Fair point.  I'm a little embarassed I didn't think of it, in fact.

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By extension, what is good for the natural world is good for our collective survival. I am an environmental advocate (personally), so I took that as a given.

 

I am assuming the personal story about your daughter is true and not an example, so I'm hesitant out of respect, RevMatt.  But in general...

 

Instinctively, we humans will sacrifice a lot to preserve the lives of our children. It is a well reasoned and heavily selected-for survival trait. If I equate your example with something more 'prehistoric' and less personal...

 

You're on an island, with a limited food supply. You're physically able to gather food for your family, at the expense of other families on the island. You sacrifice the future of others to feed your family and survive. Its a hard-wired trait.

 

Natural selection rationalises this in that, your inherent abilities make you more suitable to survive the environment. Subsequently, your children 'deserve' to survive and carry on.

 

I'm speculating here but in the case of your daughter, the downside of the environmental impact of helping her live has upside benefits to the larger community through medical knowledge gained from her/your/medicine's experience.   Medical science looks to turn chronic problems into cures/prevention.  There are are many examples of diseases that once filled wards for many years (and demanded huge resources) that were subsequently overcome by better medical knowledge.

 

Perhaps your daughter is a step towards that outcome.

 

 

 

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RevMatt wrote:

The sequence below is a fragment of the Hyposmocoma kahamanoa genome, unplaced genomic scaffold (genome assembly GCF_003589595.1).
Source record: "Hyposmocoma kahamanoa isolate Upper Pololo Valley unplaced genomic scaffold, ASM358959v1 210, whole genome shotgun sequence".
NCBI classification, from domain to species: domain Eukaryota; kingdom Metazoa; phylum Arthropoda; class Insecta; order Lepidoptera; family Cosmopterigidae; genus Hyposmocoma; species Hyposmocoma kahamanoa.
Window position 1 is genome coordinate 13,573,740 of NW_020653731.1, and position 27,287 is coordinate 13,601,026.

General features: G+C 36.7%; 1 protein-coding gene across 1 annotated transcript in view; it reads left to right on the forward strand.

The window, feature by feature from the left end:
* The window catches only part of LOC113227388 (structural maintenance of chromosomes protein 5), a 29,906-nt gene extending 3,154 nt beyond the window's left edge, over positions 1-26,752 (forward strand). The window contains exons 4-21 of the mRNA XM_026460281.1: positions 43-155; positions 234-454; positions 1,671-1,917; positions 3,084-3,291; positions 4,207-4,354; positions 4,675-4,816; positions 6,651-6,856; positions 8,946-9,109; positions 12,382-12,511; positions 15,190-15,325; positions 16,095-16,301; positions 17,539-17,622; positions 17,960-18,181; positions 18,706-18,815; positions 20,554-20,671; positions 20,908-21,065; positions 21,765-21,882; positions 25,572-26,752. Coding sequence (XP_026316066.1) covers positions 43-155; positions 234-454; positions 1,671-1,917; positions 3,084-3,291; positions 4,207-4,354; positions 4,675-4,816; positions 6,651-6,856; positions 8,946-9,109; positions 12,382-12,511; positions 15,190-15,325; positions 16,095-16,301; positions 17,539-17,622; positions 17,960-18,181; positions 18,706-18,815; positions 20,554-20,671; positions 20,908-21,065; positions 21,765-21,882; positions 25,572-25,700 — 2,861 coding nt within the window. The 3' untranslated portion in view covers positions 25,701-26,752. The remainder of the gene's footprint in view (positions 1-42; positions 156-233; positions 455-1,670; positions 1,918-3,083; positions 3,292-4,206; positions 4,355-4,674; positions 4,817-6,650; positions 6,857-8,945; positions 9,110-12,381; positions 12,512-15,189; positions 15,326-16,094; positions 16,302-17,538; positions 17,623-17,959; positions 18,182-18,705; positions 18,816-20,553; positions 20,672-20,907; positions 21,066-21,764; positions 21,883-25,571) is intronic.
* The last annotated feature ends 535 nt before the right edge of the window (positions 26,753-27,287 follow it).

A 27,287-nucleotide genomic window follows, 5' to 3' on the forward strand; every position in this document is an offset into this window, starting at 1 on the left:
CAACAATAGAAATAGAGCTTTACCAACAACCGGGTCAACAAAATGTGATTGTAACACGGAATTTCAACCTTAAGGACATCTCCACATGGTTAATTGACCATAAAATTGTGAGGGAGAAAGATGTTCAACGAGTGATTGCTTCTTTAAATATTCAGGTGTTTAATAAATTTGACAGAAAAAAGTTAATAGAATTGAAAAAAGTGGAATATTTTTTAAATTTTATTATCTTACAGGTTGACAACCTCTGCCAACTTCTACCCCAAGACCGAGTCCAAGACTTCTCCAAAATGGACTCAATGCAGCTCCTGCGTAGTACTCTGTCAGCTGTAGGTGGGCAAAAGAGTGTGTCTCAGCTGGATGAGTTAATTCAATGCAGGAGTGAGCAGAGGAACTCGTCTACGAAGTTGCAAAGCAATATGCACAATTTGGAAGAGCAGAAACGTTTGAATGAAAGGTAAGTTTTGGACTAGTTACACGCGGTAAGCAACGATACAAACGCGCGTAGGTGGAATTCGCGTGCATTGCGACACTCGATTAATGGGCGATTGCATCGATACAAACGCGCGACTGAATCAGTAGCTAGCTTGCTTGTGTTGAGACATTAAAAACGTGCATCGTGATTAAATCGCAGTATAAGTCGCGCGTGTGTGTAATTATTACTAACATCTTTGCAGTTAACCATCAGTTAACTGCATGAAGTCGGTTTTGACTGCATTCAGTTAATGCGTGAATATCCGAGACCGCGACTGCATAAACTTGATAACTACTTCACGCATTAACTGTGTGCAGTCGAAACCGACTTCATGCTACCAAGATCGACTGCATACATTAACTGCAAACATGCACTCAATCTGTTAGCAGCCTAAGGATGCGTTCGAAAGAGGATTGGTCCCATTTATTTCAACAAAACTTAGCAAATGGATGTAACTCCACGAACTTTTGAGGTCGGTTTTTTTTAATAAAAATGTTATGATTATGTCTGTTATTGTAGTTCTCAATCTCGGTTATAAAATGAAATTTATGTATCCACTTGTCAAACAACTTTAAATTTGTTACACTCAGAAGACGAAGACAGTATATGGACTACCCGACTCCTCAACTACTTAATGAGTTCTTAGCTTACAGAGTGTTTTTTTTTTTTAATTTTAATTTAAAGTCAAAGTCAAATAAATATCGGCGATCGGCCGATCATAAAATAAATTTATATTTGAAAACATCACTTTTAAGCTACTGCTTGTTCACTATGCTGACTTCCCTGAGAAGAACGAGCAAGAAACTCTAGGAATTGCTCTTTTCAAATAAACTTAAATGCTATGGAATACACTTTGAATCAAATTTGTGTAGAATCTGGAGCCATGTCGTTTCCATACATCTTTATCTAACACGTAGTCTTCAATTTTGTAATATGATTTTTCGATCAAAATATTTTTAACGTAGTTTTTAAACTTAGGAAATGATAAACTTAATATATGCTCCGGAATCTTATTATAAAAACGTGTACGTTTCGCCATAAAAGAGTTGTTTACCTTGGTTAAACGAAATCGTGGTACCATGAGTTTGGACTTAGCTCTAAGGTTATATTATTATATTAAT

ronny5 wrote:

I would like to point out a flaw in your second point...  parents make their kids go to catholic school.  As was the case with me.  I wanted to go to the public elementary school in our nighbourhood where all my friends went but I had to go to catholic school.  Then when we got to high school and all my friends went to a public high school I was sent to a catholic high school.  Why?  Because in the eyes of the law I was not considered old enough to make such a decision for myself.  I had to have my parents consent to make that decision.  By 14 I was done totally with religion in general, but my mom thought I was stupid for not believing in god, so she kept me in catholic school. 

 

Fair point.  I'm a little embarassed I didn't think of it, in fact.

 

that's why we're all here right?  To talk and learn more.  That Rev. in front of your name doesn't make you any more/less knowledgeable than the rest of us.  

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ronny5 wrote:

that's why we're all here right?  To talk and learn more.  That Rev. in front of your name doesn't make you any more/less knowledgeable than the rest of us.